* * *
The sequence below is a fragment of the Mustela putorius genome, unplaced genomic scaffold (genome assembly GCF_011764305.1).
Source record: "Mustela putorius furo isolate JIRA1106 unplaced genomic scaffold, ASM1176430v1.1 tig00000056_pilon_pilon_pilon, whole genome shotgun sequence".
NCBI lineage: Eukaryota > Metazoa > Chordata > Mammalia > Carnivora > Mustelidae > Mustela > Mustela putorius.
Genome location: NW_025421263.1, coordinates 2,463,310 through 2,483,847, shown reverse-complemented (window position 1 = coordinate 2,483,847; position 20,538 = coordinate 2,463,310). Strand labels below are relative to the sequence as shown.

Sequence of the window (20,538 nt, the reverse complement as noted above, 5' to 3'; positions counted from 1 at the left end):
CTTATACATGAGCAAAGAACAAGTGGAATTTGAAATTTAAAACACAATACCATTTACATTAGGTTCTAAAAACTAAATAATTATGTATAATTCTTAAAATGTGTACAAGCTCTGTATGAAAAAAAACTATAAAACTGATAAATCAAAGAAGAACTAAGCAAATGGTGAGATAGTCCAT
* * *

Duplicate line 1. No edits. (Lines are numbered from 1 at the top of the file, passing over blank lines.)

The sequence below is a fragment of the Mustela putorius genome, unplaced genomic scaffold (genome assembly GCF_011764305.1).